Madden Football games’ creator disputes lawsuit against Electronic Arts


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Trip Hawkins, the man credited with creating Electronic Arts’ hit Madden Football series, disputed key details in a lawsuit filed last week by a computer programmer.

The programmer, Robin Antonick, claimed he was owed ‘billions’ in royalties for his work on the first few iterations of the Madden Football game published by Electronic Arts. The franchise, first released in 1988, has since gone on to sell millions of copies and ring up billions of dollars in retail sales.


But Hawkins, who is not a defendant in the lawsuit and has since left EA, gave an account vastly different from Antonick’s.

Among the key differences is that Antonick said he sat next to Hawkins to develop the game. In an interview with The Times, Hawkins said Antonick worked as a contractor from his home in Chicago.

Hawkins also said that Antonick was ‘one of many’ people who worked on the first game but that Antonick was ‘not the person driving the game.’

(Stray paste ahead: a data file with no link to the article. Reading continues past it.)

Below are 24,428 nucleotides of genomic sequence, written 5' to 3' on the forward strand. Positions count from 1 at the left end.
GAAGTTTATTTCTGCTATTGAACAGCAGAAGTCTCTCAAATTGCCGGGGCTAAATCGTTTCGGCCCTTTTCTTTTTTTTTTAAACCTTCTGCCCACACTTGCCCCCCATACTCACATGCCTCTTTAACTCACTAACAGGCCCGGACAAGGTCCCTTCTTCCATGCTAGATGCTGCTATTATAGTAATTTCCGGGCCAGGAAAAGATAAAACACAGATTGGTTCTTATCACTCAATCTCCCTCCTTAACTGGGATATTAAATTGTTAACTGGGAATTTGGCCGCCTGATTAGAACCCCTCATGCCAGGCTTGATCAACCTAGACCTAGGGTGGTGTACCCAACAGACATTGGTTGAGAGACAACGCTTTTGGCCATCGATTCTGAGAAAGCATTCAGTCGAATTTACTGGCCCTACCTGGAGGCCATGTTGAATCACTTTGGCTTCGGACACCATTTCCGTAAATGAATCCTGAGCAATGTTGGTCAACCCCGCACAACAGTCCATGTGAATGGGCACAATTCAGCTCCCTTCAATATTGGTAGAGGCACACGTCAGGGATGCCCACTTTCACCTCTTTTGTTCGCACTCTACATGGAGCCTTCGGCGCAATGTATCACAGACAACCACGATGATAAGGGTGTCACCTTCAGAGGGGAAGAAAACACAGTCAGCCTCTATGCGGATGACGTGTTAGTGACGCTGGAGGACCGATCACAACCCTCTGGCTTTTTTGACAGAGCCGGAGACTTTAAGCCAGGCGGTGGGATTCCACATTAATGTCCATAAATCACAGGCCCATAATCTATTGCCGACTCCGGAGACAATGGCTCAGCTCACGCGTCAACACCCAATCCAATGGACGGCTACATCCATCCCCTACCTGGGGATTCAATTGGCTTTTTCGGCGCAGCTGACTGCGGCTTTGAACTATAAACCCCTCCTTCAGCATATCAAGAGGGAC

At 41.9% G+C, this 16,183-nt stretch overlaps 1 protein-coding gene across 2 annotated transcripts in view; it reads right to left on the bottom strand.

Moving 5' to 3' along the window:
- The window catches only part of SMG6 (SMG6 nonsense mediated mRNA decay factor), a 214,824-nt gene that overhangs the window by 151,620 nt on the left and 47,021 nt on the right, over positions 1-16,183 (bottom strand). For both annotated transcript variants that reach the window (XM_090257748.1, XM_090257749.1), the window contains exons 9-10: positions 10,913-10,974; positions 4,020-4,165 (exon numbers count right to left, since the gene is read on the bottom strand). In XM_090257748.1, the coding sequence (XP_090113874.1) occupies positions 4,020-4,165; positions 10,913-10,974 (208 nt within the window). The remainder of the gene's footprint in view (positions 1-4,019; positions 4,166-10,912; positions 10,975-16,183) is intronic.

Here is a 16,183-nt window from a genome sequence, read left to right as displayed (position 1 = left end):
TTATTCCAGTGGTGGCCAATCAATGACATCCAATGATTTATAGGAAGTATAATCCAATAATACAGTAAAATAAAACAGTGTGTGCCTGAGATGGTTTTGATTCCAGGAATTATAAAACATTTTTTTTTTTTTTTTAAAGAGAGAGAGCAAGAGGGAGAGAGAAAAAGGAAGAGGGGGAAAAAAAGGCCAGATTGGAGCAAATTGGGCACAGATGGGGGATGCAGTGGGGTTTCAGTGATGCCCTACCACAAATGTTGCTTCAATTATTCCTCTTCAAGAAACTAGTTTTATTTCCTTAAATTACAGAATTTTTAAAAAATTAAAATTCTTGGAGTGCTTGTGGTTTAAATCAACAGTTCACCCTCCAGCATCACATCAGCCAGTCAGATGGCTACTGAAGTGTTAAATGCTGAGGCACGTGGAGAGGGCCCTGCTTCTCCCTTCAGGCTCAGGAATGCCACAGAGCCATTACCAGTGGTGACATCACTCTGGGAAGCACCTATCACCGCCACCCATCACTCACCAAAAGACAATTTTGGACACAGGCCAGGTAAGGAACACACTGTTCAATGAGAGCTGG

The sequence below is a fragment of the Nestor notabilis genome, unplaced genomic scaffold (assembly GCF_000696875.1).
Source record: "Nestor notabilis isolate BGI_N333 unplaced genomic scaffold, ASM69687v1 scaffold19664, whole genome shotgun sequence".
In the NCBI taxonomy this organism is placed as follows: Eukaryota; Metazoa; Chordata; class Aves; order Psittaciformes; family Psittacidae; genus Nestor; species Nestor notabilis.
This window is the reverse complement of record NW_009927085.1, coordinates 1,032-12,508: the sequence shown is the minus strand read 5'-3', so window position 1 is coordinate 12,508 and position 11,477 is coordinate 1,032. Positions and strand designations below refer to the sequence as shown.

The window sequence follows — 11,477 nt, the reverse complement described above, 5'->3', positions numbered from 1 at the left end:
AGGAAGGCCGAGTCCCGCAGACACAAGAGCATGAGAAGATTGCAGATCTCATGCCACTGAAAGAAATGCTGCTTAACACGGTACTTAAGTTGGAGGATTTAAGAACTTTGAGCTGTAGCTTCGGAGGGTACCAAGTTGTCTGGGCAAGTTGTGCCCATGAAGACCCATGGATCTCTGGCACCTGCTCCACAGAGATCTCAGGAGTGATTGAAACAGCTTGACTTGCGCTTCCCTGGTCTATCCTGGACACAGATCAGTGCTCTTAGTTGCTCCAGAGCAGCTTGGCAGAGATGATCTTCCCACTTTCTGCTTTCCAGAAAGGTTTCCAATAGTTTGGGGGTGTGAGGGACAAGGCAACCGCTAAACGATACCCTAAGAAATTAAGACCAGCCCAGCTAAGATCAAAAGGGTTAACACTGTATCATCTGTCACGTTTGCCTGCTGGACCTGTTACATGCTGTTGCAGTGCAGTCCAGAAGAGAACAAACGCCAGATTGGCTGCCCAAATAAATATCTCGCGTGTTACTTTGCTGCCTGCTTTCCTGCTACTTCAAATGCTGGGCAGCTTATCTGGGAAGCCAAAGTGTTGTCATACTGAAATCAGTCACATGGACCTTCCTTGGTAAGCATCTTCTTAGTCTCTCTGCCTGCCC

According to numerous press accounts, Hawkins came up with the idea and spent four years developing the football title, which came to be known within EA as ‘Trip’s Folly’ because it took so long to build. Amid development, Hawkins said, he personally recruited the former coach and football announcer John Madden to lend his name and expertise to the game, an account that Madden has verified in previous stories about the franchise.

Hawkins said Antonick, who worked on the 8-bit version of the game, was not recommissioned to help program subsequent 16-bit versions because the company needed developers with ‘more advanced’ programming chops.

The lawsuit, filed March 30 in U.S. District Court in the Northern District of California, claims that all the Madden games were ‘derived from software developed by Antonick.’ It also cites ‘confidential settle communications’ that Antonick’s attorneys used to get the Redwood City, Calif., game publisher to come to the table, apparently without success.


EA spokeswoman Tiffany Steckler said Antonick’s complaint was ‘without merit’ and that the company ‘never offered to pay Antonick a penny’ when approached by Antonick’s lawyers.

-- Alex Pham